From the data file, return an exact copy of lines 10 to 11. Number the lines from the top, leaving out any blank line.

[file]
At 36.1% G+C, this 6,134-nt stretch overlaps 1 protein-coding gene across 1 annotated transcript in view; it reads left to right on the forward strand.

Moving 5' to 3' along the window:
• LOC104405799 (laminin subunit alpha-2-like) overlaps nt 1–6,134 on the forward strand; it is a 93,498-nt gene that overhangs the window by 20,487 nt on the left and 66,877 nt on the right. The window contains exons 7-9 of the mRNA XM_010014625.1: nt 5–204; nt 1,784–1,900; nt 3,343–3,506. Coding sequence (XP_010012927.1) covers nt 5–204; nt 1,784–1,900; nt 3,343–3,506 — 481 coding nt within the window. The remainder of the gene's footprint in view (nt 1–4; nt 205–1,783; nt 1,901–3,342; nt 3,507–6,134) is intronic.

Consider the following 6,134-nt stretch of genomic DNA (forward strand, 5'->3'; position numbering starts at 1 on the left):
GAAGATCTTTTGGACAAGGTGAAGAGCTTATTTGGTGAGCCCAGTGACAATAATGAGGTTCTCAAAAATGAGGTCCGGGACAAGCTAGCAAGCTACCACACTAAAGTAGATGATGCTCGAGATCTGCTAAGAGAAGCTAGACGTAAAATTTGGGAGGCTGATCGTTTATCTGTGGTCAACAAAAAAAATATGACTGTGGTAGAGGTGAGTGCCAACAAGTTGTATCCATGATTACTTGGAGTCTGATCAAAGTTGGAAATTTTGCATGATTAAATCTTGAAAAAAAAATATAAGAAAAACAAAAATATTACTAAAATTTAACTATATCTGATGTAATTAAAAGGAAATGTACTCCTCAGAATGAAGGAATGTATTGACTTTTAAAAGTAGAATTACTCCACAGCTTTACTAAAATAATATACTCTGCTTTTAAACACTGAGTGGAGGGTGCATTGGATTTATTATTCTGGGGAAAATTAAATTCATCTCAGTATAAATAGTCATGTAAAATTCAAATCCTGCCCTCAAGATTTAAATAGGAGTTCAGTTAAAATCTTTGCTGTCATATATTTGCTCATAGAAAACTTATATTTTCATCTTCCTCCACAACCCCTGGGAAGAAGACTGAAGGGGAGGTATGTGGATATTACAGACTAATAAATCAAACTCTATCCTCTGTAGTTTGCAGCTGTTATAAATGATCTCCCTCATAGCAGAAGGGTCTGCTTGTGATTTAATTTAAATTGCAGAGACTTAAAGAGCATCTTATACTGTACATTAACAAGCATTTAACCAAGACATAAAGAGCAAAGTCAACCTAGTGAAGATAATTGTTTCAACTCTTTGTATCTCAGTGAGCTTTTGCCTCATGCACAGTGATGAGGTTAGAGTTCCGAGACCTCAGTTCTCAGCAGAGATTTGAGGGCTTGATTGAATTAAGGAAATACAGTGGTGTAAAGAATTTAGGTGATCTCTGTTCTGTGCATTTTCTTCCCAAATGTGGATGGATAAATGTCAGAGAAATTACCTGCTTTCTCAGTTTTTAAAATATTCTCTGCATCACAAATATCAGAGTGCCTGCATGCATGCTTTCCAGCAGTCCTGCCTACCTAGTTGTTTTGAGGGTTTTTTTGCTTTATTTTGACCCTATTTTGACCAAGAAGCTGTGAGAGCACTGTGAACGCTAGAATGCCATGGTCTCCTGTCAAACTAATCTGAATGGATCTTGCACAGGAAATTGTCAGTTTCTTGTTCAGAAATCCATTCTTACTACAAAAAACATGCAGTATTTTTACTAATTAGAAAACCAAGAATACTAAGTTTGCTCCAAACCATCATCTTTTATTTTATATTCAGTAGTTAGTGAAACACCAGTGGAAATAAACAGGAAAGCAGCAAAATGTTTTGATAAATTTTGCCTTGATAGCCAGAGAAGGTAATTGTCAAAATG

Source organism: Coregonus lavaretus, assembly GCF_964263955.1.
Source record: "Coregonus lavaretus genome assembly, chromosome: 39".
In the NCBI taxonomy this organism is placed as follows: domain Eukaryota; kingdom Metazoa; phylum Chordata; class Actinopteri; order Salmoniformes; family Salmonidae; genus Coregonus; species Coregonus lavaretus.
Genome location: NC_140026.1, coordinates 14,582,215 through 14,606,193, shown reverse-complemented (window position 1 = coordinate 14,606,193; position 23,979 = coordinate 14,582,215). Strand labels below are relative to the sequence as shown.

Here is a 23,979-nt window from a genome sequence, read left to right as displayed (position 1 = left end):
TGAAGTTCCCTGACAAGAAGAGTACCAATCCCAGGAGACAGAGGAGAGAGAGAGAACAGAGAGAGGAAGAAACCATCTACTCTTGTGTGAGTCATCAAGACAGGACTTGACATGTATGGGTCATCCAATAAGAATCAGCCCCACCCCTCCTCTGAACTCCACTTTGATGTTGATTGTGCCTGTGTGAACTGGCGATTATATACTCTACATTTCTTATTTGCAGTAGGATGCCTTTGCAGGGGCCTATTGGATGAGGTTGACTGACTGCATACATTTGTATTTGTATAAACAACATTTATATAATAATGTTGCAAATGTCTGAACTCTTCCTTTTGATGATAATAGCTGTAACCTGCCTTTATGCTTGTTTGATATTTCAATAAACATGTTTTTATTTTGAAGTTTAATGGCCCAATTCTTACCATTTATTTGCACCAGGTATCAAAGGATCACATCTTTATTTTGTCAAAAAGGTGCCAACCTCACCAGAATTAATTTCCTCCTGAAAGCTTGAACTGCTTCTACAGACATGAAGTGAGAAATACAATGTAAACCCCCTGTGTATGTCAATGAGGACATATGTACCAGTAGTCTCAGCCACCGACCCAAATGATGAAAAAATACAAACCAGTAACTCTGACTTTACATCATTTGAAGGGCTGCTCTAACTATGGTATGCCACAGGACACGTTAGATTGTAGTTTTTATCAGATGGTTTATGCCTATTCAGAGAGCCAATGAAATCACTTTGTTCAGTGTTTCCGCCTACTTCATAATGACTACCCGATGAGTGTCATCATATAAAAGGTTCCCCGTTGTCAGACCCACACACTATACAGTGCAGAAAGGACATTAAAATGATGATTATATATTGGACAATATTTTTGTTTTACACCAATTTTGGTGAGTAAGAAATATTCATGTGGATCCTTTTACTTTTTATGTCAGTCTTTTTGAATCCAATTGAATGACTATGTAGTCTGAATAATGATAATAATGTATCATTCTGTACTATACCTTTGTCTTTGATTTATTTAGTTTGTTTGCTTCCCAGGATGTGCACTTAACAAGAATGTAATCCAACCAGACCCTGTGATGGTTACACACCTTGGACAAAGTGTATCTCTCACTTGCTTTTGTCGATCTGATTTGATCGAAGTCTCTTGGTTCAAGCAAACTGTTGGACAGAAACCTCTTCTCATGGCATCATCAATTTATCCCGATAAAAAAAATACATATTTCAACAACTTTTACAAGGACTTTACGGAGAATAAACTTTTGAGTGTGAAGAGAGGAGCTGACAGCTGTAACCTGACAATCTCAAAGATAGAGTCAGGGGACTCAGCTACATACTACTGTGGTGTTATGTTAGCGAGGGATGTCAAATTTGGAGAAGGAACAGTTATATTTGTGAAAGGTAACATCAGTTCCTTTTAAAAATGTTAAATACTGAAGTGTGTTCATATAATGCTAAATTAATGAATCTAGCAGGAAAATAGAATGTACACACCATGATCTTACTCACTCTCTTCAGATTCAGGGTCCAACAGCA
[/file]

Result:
Here is a 23,979-nt window from a genome sequence, read left to right as displayed (position 1 = left end):
TGAAGTTCCCTGACAAGAAGAGTACCAATCCCAGGAGACAGAGGAGAGAGAGAGAACAGAGAGAGGAAGAAACCATCTACTCTTGTGTGAGTCATCAAGACAGGACTTGACATGTATGGGTCATCCAATAAGAATCAGCCCCACCCCTCCTCTGAACTCCACTTTGATGTTGATTGTGCCTGTGTGAACTGGCGATTATATACTCTACATTTCTTATTTGCAGTAGGATGCCTTTGCAGGGGCCTATTGGATGAGGTTGACTGACTGCATACATTTGTATTTGTATAAACAACATTTATATAATAATGTTGCAAATGTCTGAACTCTTCCTTTTGATGATAATAGCTGTAACCTGCCTTTATGCTTGTTTGATATTTCAATAAACATGTTTTTATTTTGAAGTTTAATGGCCCAATTCTTACCATTTATTTGCACCAGGTATCAAAGGATCACATCTTTATTTTGTCAAAAAGGTGCCAACCTCACCAGAATTAATTTCCTCCTGAAAGCTTGAACTGCTTCTACAGACATGAAGTGAGAAATACAATGTAAACCCCCTGTGTATGTCAATGAGGACATATGTACCAGTAGTCTCAGCCACCGACCCAAATGATGAAAAAATACAAACCAGTAACTCTGACTTTACATCATTTGAAGGGCTGCTCTAACTATGGTATGCCACAGGACACGTTAGATTGTAGTTTTTATCAGATGGTTTATGCCTATTCAGAGAGCCAATGAAATCACTTTGTTCAGTGTTTCCGCCTACTTCATAATGACTACCCGATGAGTGTCATCATATAAAAGGTTCCCCGTTGTCAGACCCACACACTATACAGTGCAGAAAGGACATTAAAATGATGATTATATATTGGACAATATTTTTGTTTTACACCAATTTTGGTGAGTAAGAAATATTCATGTGGATCCTTTTACTTTTTATGTCAGTCTTTTTGAATCCAATTGAATGACTATGTAGTCTGAATAATGATAATAATGTATCATTCTGTACTATACCTTTGTCTTTGATTTATTTAGTTTGTTTGCTTCCCAGGATGTGCACTTAACAAGAATGTAATCCAACCAGACCCTGTGATGGTTACACACCTTGGACAAAGTGTATCTCTCACTTGCTTTTGTCGATCTGATTTGATCGAAGTCTCTTGGTTCAAGCAAACTGTTGGACAGAAACCTCTTCTCATGGCATCATCAATTTATCCCGATAAAAAAAATACATATTTCAACAACTTTTACAAGGACTTTACGGAGAATAAACTTTTGAGTGTGAAGAGAGGAGCTGACAGCTGTAACCTGACAATCTCAAAGATAGAGTCAGGGGACTCAGCTACATACTACTGTGGTGTTATGTTAGCGAGGGATGTCAAATTTGGAGAAGGAACAGTTATATTTGTGAAAGGTAACATCAGTTCCTTTTAAAAATGTTAAATACTGAAGTGTGTTCATATAATGCTAAATTAATGAATCTAGCAGGAAAATAGAATGTACACACCATGATCTTACTCACTCTCTTCAGATTCAGGGTCCAACAGCA